A note from Louise: Receiving payment for editorial freelancing can leave us editors and proofreaders feeling a little down in the mouth when we see chunks of our hard-earned cash being swallowed up by transaction and currency-conversion fees.
Only recently I had to add £15 to an invoice for a Canadian publisher in order to cover my PayPal fees – not something I felt good about, considering this client is a vibrant start-up with a fair-trade policy for its authors. Lloyds TSB also charged me over £13.60 for the privilege of receiving a payment from a Spanish client. For an invoice of approximately £200 this felt like a kick in the teeth.
I'm therefore delighted to welcome my editorial colleague Averill Buchanan to the Parlour with her excellent guest article about CurrencyFair. From their website: "Our unique, new peer-to-peer marketplace ensures big savings on exchange rates and fees ... an efficient and safe alternative to ridiculous bank and broker charges." Interested? Read on ...
I've just completed my first set of transactions using CurrencyFair, a peer-to-peer marketplace that allows you to exchange and send funds in a wide variety of currencies, and thought that others might be interested (especially after hearing some horror stories about PayPal freezing people’s accounts).
I needed to pay a membership fee to an organization in Dublin who don't offer PayPal as a payment option (because it costs them too much). So I set up a business account with CurrencyFair (CF), transferred money from my sterling bank account, exchanged it through CF (they make the process very easy), after which it went into my CF euro account. I was then able to pay the organization their membership using IBAN from my CF euro account. The entire cost to me was €3.
I finished an editing job for a client in Ireland and invoiced him in euros. I gave him the details of the CF account in Dublin along with my CF reference number. He paid online using his regular bank interface on Thursday (presumably at no cost to him) and I received the money in my CF euro account the following Tuesday. I then exchanged it to sterling (for a fee of £3) and transferred it to my own bank account on the same day.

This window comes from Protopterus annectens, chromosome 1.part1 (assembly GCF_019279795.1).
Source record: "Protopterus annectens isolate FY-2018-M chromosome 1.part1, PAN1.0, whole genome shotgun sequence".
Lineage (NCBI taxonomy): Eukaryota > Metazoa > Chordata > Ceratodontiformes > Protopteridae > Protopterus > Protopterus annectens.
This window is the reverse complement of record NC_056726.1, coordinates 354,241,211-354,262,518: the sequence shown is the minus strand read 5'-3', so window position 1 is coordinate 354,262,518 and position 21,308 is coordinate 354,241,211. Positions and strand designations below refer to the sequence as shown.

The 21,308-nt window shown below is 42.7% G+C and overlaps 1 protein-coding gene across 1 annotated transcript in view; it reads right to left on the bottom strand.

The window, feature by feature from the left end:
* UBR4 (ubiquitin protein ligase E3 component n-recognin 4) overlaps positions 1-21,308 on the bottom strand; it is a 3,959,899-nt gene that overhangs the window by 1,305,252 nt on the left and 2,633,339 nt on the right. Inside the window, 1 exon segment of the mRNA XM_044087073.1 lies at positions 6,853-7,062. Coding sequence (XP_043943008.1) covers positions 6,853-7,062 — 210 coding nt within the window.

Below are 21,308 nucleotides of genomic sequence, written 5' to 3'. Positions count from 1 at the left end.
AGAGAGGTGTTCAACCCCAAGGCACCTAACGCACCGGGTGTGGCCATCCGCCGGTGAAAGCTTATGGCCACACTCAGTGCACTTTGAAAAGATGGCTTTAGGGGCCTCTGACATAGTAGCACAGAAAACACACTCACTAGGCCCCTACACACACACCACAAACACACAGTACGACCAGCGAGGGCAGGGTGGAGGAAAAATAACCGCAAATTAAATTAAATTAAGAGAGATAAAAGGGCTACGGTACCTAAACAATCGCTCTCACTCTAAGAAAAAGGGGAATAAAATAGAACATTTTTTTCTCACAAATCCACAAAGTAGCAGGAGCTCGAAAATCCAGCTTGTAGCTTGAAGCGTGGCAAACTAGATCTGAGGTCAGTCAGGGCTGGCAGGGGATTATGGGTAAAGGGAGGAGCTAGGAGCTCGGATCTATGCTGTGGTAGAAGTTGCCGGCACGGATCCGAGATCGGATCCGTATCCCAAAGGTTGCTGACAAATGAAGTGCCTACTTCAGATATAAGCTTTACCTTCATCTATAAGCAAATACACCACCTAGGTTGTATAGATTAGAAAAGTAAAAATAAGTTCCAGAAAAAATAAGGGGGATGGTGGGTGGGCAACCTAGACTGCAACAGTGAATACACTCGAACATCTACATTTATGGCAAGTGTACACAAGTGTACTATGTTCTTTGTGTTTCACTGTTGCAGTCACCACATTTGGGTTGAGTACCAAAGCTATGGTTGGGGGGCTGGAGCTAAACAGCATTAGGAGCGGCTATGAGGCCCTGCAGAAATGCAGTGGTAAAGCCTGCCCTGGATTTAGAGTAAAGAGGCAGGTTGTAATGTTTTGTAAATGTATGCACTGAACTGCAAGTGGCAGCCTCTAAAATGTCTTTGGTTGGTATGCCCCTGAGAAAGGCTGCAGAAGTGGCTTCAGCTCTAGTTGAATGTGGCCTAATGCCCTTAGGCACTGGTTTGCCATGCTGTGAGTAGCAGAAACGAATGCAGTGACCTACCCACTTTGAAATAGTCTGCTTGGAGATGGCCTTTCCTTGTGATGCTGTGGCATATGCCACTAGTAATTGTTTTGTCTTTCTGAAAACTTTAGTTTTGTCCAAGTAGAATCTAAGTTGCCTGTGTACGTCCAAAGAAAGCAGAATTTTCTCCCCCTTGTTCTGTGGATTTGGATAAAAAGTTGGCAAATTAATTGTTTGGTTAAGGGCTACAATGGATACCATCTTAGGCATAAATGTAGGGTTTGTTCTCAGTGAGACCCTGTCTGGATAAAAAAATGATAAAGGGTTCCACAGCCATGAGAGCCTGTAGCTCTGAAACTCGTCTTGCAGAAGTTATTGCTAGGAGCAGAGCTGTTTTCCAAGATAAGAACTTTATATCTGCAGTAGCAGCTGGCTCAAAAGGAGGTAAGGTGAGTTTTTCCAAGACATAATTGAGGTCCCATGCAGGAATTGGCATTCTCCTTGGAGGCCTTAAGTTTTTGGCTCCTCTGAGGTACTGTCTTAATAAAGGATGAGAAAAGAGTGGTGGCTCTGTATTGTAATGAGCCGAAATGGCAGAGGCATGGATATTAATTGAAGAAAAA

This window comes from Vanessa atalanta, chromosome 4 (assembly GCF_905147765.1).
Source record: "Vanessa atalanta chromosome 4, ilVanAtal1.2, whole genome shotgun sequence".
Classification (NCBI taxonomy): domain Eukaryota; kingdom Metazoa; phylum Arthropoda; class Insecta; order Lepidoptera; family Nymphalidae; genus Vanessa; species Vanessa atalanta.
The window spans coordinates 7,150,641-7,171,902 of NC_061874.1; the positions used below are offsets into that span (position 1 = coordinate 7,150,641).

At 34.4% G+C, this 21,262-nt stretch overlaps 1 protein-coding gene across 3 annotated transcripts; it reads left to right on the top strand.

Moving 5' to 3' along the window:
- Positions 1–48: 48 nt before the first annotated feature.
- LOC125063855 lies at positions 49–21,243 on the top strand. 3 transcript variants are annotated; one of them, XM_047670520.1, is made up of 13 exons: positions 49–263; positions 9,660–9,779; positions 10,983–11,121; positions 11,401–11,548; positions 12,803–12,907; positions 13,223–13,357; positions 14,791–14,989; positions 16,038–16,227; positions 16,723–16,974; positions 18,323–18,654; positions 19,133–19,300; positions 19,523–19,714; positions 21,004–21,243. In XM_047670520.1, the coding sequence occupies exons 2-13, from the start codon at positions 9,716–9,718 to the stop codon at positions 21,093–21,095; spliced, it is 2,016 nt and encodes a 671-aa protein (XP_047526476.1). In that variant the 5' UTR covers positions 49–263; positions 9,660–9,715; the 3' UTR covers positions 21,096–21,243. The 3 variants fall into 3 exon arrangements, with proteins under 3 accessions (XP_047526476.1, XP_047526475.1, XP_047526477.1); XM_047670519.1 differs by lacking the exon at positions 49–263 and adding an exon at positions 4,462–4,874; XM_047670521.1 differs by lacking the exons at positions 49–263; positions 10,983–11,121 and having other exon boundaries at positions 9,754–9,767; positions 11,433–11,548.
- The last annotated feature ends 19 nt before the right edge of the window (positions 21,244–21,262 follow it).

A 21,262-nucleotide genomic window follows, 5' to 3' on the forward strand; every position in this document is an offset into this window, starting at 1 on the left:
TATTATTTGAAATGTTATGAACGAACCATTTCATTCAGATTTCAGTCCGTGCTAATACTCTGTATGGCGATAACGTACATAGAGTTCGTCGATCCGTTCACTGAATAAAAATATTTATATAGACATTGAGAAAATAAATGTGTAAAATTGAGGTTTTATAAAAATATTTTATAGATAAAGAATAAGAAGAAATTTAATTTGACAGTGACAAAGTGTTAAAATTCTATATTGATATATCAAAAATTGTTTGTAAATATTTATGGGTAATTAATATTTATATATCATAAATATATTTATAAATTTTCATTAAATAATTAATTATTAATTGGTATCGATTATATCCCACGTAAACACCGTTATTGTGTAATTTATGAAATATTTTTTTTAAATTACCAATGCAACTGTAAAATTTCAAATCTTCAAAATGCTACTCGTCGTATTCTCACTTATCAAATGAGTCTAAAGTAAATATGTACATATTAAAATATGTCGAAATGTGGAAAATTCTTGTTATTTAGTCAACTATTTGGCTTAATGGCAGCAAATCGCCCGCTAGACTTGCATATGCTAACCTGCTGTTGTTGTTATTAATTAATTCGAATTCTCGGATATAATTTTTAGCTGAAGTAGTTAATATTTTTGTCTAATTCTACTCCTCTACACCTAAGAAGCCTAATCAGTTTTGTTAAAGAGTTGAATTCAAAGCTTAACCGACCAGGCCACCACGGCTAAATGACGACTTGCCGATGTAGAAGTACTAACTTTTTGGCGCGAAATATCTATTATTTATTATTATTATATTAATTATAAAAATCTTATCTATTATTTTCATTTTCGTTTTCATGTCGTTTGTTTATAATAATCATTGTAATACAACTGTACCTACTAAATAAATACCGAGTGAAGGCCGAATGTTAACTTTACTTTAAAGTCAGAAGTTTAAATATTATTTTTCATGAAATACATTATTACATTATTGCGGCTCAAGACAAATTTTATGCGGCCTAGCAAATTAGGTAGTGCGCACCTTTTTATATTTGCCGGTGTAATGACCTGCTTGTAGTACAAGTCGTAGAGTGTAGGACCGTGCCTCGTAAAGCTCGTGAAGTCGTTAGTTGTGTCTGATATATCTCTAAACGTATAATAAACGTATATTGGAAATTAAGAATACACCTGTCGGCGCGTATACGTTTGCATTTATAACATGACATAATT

Had I invoiced and been paid by my client through PayPal it would have cost me at least £20 more, and PayPal doesn't allow you to shop around for the best exchange rate. They process payments in and out of the US, just like any other currency. They charge a flat fee for each transaction – 3 units of whatever currency you are exchanging to/from.
As a freelancer, you are required to set up a business account with CurrencyFair (something to do with money laundering), but a business account doesn't cost you anything – it’s just the same as a personal account in every other respect. They will want to see scans of passport and other documents proving your address – just as if you were setting up a regular bank account – and it takes a day or so to set up a new account.
But what I’m most impressed with about CurrencyFair is the personal attention. Tim Porter, an Associate Director, took the trouble to phone me at a time that suited me, to answer all my questions, and he’s been on the end of emails all through the process.
Should anyone else like to try CurrencyFair as a replacement for PayPal (and I highly recommend it), Tim is quite happy to speak to you about it. His email is firstname.lastname@example.org. If you want to read more about the benefits, the website gives some live examples of what you can save by using CurrencyFair instead of a regular bank or broker.
No doubt there are other providers offering similar services, so if you know of any that you'd like to recommend or share your experiences about, please leave a comment.
Copyright 2013 Averill Buchanan
Bio: Averill Buchanan is a freelance editor, proofreader and book indexer.
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